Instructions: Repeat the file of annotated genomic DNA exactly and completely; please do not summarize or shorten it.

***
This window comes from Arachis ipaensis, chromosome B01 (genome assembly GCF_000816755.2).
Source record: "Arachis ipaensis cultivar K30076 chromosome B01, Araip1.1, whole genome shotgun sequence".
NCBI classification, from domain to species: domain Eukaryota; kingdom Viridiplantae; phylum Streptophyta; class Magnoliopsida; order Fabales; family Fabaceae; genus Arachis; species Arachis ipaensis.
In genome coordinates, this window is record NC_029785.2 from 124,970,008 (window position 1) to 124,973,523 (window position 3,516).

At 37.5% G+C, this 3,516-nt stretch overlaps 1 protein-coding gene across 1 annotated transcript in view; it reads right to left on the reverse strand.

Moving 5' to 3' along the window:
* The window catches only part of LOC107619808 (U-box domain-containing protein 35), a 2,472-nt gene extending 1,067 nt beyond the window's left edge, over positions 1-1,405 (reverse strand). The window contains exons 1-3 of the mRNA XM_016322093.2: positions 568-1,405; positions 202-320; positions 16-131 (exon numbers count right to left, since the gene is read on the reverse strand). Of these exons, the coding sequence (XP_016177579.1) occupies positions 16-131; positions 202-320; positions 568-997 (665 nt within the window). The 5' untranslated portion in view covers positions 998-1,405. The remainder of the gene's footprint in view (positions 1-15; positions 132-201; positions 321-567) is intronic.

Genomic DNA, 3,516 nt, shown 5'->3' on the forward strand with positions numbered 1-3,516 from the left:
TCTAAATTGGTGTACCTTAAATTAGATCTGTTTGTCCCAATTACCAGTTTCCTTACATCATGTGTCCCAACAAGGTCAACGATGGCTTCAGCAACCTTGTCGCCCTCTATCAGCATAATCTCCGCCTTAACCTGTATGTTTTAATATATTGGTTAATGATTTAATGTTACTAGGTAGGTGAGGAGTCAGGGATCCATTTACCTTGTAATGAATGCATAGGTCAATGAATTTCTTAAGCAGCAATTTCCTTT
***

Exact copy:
This window comes from Arachis ipaensis, chromosome B01 (genome assembly GCF_000816755.2).
Source record: "Arachis ipaensis cultivar K30076 chromosome B01, Araip1.1, whole genome shotgun sequence".
NCBI classification, from domain to species: domain Eukaryota; kingdom Viridiplantae; phylum Streptophyta; class Magnoliopsida; order Fabales; family Fabaceae; genus Arachis; species Arachis ipaensis.
In genome coordinates, this window is record NC_029785.2 from 124,970,008 (window position 1) to 124,973,523 (window position 3,516).

At 37.5% G+C, this 3,516-nt stretch overlaps 1 protein-coding gene across 1 annotated transcript in view; it reads right to left on the reverse strand.

Moving 5' to 3' along the window:
* The window catches only part of LOC107619808 (U-box domain-containing protein 35), a 2,472-nt gene extending 1,067 nt beyond the window's left edge, over positions 1-1,405 (reverse strand). The window contains exons 1-3 of the mRNA XM_016322093.2: positions 568-1,405; positions 202-320; positions 16-131 (exon numbers count right to left, since the gene is read on the reverse strand). Of these exons, the coding sequence (XP_016177579.1) occupies positions 16-131; positions 202-320; positions 568-997 (665 nt within the window). The 5' untranslated portion in view covers positions 998-1,405. The remainder of the gene's footprint in view (positions 1-15; positions 132-201; positions 321-567) is intronic.

Genomic DNA, 3,516 nt, shown 5'->3' on the forward strand with positions numbered 1-3,516 from the left:
TCTAAATTGGTGTACCTTAAATTAGATCTGTTTGTCCCAATTACCAGTTTCCTTACATCATGTGTCCCAACAAGGTCAACGATGGCTTCAGCAACCTTGTCGCCCTCTATCAGCATAATCTCCGCCTTAACCTGTATGTTTTAATATATTGGTTAATGATTTAATGTTACTAGGTAGGTGAGGAGTCAGGGATCCATTTACCTTGTAATGAATGCATAGGTCAATGAATTTCTTAAGCAGCAATTTCCTTT